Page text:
Did you know that there are several different types of milk? You may have always poured whole milk on your breakfast cereal but there are alternatives that you may like to try.
Whole milk contains 3.5% saturated fat which makes it quite heavy and creamy. In the supermarket you can identify it by its blue bottle top. Semi-skimmed milk is sold in bottles with green tops. It’s healthier than whole milk because it’s literally has some of the fat removed, or skimmed, off. It’s still got quite a bit of body to it.
Skimmed milk is the healthiest of all as most of the fat content has been removed. If you taste it you’ll notice that it’s much thinner and more watery than whole or semi-skimmed milk. It still contains beneficial calcium but has fewer calories and less soluble Vitamin A so it’s best not to give it to very young children. If you want to try skimmed milk, search for bottles with red tops.
A popular alternative to all of these, is 1% fat milk. This comes in bottles with orange or purple tops depending on the supermarket you’re visiting. It is literally 1% fat and is still quite tasty but has less fat than semi-skimmed milk (although more than skimmed).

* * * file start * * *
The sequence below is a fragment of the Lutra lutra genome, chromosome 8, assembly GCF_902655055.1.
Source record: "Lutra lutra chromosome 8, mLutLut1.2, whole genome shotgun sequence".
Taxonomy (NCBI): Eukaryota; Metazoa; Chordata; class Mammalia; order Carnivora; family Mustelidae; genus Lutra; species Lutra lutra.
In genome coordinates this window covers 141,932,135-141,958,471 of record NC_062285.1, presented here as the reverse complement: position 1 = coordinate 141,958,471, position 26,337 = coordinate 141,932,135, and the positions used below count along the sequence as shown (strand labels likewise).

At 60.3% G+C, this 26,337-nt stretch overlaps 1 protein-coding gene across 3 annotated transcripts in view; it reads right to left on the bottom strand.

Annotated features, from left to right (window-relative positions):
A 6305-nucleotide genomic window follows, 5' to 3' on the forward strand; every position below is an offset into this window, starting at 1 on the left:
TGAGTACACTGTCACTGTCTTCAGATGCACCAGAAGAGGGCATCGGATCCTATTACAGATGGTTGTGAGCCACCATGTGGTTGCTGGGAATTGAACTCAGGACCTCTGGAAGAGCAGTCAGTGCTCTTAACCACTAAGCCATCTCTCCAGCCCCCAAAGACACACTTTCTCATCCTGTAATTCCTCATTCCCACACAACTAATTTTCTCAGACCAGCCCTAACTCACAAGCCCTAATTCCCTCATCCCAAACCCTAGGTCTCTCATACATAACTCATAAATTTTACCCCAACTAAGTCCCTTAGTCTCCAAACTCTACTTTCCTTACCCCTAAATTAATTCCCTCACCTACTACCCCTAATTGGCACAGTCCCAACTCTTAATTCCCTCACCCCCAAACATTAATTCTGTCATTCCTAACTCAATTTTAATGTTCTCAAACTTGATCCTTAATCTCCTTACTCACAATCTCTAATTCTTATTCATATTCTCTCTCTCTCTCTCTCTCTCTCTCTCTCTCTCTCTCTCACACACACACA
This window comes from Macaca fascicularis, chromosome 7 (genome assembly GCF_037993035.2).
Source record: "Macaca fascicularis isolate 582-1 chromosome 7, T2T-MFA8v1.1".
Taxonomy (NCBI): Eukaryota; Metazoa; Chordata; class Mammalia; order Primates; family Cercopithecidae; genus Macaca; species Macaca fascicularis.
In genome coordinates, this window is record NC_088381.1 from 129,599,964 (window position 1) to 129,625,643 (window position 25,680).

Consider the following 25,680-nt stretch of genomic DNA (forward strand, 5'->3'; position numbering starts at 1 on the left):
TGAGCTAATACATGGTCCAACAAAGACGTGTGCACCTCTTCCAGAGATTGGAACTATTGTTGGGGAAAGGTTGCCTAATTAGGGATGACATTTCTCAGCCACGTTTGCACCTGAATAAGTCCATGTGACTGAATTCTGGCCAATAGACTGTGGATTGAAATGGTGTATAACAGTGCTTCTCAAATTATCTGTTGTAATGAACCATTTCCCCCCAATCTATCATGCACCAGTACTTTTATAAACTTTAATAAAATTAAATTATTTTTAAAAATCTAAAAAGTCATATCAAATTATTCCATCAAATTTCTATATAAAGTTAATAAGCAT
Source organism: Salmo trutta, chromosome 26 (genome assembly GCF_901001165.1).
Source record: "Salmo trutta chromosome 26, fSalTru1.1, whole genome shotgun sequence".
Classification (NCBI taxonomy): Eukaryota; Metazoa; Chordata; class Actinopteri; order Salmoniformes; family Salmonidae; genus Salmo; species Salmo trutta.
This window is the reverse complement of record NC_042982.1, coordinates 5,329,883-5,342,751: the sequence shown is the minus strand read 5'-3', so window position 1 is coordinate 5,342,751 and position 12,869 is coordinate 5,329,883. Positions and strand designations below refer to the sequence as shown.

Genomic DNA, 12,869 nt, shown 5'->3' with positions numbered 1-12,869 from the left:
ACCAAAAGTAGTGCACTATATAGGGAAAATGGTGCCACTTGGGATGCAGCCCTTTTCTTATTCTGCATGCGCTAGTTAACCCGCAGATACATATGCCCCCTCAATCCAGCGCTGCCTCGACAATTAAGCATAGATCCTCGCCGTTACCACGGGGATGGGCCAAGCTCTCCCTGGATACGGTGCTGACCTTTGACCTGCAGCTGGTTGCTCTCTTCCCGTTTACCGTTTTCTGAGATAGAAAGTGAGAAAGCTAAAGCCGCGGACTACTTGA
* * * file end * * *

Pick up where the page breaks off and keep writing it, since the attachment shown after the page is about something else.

Confused? Perhaps you could treat yourself to a full cream, full fat, full of taste glass of milk from Jersey and Guernsey cows! Known as Gold Top it’s probably not a wise choice for everyday as it has a very high fat content (5%) but it’s definitely worth trying once in a while.
You can also choose organic versions of all these types of milk. If it’s labelled organic that means that it comes from cows which have grazed on grass untreated by chemical fertilisers or pesticides. Once the milk reaches the processing plant it’s treated in exactly the same way as other milk.
Whatever type of milk you buy, make sure to drink it whilst it’s nice and fresh. There will be a “use before” date stamped on the bottle or carton which you should note. A good way to check on the freshness of milk is to give it a sniff! If it smells at all cheesy or sour then you should throw it away. Don’t forget to borrow our Young Explorers: Forest School: On the Farm Touch to See book to find out how milk gets from grass to glass and explore a tactile image of a robotic milking machine.